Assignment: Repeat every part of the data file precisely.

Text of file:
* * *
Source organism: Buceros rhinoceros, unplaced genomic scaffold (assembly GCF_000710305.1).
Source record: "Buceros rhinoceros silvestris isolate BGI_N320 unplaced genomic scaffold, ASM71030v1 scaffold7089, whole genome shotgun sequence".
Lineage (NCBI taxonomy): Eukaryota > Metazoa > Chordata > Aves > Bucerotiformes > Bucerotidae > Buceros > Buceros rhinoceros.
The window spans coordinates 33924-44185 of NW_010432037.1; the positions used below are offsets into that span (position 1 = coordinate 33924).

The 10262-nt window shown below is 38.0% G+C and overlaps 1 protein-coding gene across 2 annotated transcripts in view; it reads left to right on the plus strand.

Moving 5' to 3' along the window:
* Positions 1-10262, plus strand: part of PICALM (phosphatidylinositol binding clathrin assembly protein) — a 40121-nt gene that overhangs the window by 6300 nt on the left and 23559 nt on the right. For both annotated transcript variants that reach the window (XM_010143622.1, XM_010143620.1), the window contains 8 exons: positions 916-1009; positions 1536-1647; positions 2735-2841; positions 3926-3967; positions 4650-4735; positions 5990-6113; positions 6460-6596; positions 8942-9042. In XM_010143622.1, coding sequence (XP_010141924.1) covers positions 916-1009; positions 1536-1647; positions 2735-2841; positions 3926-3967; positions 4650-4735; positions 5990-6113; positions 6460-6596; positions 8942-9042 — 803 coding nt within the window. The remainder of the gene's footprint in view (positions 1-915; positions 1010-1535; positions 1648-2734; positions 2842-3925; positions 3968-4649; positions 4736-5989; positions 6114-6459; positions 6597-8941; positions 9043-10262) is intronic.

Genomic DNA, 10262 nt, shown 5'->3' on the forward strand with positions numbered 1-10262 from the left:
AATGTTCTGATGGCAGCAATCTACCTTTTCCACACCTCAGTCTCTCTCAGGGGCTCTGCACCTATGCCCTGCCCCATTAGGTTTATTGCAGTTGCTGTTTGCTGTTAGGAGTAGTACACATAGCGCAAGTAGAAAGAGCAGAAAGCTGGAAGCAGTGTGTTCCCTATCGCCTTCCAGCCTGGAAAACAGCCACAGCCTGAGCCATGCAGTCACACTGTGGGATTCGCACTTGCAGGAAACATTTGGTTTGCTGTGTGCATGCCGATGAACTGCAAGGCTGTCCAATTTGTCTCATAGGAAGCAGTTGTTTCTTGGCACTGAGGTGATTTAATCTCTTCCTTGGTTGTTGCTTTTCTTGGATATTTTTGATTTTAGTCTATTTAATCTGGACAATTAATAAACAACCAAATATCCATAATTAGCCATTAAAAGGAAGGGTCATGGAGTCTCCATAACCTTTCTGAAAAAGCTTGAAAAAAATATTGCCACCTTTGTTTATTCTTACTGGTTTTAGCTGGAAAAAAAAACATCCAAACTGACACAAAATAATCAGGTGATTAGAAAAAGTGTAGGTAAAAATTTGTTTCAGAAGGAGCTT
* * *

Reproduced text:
Source organism: Buceros rhinoceros, unplaced genomic scaffold (assembly GCF_000710305.1).
Source record: "Buceros rhinoceros silvestris isolate BGI_N320 unplaced genomic scaffold, ASM71030v1 scaffold7089, whole genome shotgun sequence".
Lineage (NCBI taxonomy): Eukaryota > Metazoa > Chordata > Aves > Bucerotiformes > Bucerotidae > Buceros > Buceros rhinoceros.
The window spans coordinates 33924-44185 of NW_010432037.1; the positions used below are offsets into that span (position 1 = coordinate 33924).

The 10262-nt window shown below is 38.0% G+C and overlaps 1 protein-coding gene across 2 annotated transcripts in view; it reads left to right on the plus strand.

Moving 5' to 3' along the window:
* Positions 1-10262, plus strand: part of PICALM (phosphatidylinositol binding clathrin assembly protein) — a 40121-nt gene that overhangs the window by 6300 nt on the left and 23559 nt on the right. For both annotated transcript variants that reach the window (XM_010143622.1, XM_010143620.1), the window contains 8 exons: positions 916-1009; positions 1536-1647; positions 2735-2841; positions 3926-3967; positions 4650-4735; positions 5990-6113; positions 6460-6596; positions 8942-9042. In XM_010143622.1, coding sequence (XP_010141924.1) covers positions 916-1009; positions 1536-1647; positions 2735-2841; positions 3926-3967; positions 4650-4735; positions 5990-6113; positions 6460-6596; positions 8942-9042 — 803 coding nt within the window. The remainder of the gene's footprint in view (positions 1-915; positions 1010-1535; positions 1648-2734; positions 2842-3925; positions 3968-4649; positions 4736-5989; positions 6114-6459; positions 6597-8941; positions 9043-10262) is intronic.

Genomic DNA, 10262 nt, shown 5'->3' on the forward strand with positions numbered 1-10262 from the left:
AATGTTCTGATGGCAGCAATCTACCTTTTCCACACCTCAGTCTCTCTCAGGGGCTCTGCACCTATGCCCTGCCCCATTAGGTTTATTGCAGTTGCTGTTTGCTGTTAGGAGTAGTACACATAGCGCAAGTAGAAAGAGCAGAAAGCTGGAAGCAGTGTGTTCCCTATCGCCTTCCAGCCTGGAAAACAGCCACAGCCTGAGCCATGCAGTCACACTGTGGGATTCGCACTTGCAGGAAACATTTGGTTTGCTGTGTGCATGCCGATGAACTGCAAGGCTGTCCAATTTGTCTCATAGGAAGCAGTTGTTTCTTGGCACTGAGGTGATTTAATCTCTTCCTTGGTTGTTGCTTTTCTTGGATATTTTTGATTTTAGTCTATTTAATCTGGACAATTAATAAACAACCAAATATCCATAATTAGCCATTAAAAGGAAGGGTCATGGAGTCTCCATAACCTTTCTGAAAAAGCTTGAAAAAAATATTGCCACCTTTGTTTATTCTTACTGGTTTTAGCTGGAAAAAAAAACATCCAAACTGACACAAAATAATCAGGTGATTAGAAAAAGTGTAGGTAAAAATTTGTTTCAGAAGGAGCTT